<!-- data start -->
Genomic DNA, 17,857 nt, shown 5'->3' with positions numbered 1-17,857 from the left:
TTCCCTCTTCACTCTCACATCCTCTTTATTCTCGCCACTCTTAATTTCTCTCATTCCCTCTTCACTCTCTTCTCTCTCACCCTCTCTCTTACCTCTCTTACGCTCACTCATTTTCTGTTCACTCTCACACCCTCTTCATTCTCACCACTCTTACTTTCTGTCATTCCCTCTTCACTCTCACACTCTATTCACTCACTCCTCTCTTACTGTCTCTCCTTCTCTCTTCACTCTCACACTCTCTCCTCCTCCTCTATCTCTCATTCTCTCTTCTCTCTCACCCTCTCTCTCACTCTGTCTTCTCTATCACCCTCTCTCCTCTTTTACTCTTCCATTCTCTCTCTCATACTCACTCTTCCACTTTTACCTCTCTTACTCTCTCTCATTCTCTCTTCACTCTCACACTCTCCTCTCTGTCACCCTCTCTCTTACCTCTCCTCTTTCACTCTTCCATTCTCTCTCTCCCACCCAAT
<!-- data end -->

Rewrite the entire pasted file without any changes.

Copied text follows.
Genomic DNA, 17,857 nt, shown 5'->3' with positions numbered 1-17,857 from the left:
TTCCCTCTTCACTCTCACATCCTCTTTATTCTCGCCACTCTTAATTTCTCTCATTCCCTCTTCACTCTCTTCTCTCTCACCCTCTCTCTTACCTCTCTTACGCTCACTCATTTTCTGTTCACTCTCACACCCTCTTCATTCTCACCACTCTTACTTTCTGTCATTCCCTCTTCACTCTCACACTCTATTCACTCACTCCTCTCTTACTGTCTCTCCTTCTCTCTTCACTCTCACACTCTCTCCTCCTCCTCTATCTCTCATTCTCTCTTCTCTCTCACCCTCTCTCTCACTCTGTCTTCTCTATCACCCTCTCTCCTCTTTTACTCTTCCATTCTCTCTCTCATACTCACTCTTCCACTTTTACCTCTCTTACTCTCTCTCATTCTCTCTTCACTCTCACACTCTCCTCTCTGTCACCCTCTCTCTTACCTCTCCTCTTTCACTCTTCCATTCTCTCTCTCCCACCCAAT